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Tissue-specific p53 expression in the nervous system

Molecular Brain Research
Publication Date
DOI: 10.1016/s0169-328x(99)00202-8
  • P53
  • Transgenic Mice
  • Cns
  • Pns
  • Biology
  • Chemistry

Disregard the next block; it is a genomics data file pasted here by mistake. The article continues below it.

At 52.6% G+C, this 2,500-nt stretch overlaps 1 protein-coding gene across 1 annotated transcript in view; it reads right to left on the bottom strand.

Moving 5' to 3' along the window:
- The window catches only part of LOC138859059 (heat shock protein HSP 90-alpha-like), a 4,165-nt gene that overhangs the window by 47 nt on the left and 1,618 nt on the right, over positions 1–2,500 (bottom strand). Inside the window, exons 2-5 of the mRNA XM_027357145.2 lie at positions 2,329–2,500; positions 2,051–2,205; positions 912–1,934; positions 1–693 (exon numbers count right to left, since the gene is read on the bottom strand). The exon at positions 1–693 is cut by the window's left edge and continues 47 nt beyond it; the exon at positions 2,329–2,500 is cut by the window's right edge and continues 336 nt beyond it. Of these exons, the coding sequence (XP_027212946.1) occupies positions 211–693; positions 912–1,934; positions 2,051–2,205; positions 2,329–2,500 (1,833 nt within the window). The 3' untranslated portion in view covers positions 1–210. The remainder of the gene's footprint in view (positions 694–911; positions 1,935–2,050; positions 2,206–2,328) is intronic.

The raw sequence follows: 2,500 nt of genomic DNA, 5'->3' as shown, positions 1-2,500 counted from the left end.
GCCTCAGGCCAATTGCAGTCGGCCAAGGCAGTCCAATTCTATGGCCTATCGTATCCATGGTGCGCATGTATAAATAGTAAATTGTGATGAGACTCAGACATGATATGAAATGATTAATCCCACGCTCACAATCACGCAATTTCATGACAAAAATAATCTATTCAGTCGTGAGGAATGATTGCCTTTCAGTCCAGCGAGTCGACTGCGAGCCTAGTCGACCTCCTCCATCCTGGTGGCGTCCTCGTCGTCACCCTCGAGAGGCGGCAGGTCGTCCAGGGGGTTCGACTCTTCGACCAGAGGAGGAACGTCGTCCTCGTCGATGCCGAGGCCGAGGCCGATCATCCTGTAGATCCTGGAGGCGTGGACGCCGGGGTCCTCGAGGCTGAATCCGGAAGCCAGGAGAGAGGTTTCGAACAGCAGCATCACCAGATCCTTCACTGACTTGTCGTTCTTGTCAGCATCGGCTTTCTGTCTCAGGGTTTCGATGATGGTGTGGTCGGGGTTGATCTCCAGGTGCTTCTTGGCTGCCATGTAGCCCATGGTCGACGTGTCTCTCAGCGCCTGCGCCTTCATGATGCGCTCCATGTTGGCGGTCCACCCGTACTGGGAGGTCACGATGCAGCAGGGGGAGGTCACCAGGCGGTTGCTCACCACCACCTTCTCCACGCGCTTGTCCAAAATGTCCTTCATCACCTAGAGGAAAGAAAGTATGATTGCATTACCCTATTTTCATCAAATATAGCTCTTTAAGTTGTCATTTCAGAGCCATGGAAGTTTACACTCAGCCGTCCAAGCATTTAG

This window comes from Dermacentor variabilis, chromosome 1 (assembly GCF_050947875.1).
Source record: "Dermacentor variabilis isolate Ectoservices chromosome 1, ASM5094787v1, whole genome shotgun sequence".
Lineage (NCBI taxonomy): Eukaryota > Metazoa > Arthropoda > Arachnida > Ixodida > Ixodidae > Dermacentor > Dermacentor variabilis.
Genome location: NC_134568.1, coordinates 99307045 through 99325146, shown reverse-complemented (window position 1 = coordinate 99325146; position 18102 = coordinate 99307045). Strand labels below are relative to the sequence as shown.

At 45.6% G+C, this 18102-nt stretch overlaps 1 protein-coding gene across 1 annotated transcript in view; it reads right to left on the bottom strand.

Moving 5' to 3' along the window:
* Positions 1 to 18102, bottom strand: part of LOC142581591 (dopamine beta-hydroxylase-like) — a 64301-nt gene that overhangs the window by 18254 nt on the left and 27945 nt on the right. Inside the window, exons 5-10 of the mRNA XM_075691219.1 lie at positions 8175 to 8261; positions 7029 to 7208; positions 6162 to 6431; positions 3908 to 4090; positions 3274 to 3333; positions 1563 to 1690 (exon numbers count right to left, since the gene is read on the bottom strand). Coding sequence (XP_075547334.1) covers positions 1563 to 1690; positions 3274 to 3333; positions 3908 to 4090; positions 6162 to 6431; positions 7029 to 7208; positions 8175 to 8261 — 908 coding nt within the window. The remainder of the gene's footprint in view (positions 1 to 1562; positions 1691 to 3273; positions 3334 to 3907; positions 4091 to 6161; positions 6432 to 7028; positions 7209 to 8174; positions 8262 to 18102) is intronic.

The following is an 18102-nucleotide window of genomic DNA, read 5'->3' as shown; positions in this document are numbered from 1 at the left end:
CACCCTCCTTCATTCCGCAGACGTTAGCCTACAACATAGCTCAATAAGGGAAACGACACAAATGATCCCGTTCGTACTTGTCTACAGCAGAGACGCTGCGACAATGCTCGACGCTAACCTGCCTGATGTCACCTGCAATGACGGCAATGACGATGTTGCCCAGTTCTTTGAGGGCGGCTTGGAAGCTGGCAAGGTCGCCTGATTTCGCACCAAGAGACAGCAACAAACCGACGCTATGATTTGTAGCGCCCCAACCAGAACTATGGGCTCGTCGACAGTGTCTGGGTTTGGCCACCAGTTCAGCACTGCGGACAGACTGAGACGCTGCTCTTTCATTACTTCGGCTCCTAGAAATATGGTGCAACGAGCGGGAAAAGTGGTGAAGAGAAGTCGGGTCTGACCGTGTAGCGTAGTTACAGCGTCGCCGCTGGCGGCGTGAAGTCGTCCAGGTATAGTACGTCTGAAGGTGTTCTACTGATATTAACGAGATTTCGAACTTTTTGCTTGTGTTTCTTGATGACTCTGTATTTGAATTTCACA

Abstract P53 is a transcription factor that has been found to be expressed in association with cell proliferation and apoptosis. Previously, bacterial chloramphenicol acetyl transferase (CAT) enzymatic expression was predominantly found in the testes of p53 promoter driven-CAT transgenic mice. In the current study, we extended this study to survey p53 expression across both the central and peripheral nervous systems of the same strain of transgenic mice as well as their parental strain. High levels of p53 promoter driven-CAT activity was observed in the cerebellum, hippocampus, hypothalamus, pons, thalamus and upper cerebral spine. Furthermore, we consistently found unexpectedly high levels of p53 promoter-driven CAT expression in the eyes. These observations were reinforced by p53 protein analysis using a p53 pan ELISA assay. Immunohistochemical studies confirmed and further defined p53 expression in several regions of the nervous system. Significantly, p53 promoter-driven CAT expression was visualized in the Ammon horn of the hippocampus, in the Purkinje cells of the cerebellum and in the cornea as well as in the retina of the eye. Furthermore, strong p53 protein expression was found in the cornea of the parental mouse strain. p53 ELISA demonstrated a profile of p53 protein concentration, which correlate well with the high p53 promoter-driven CAT activities observed in the cerebellum, hindbrain, hypothalamus, thalamus, hippocampus, whole eyes as well as with the low CAT activities observed in the cortex and spinal cord. In both of these assays considerable p53 promoter activity and p53 protein levels were found in post-mitotic non-dividing cells.

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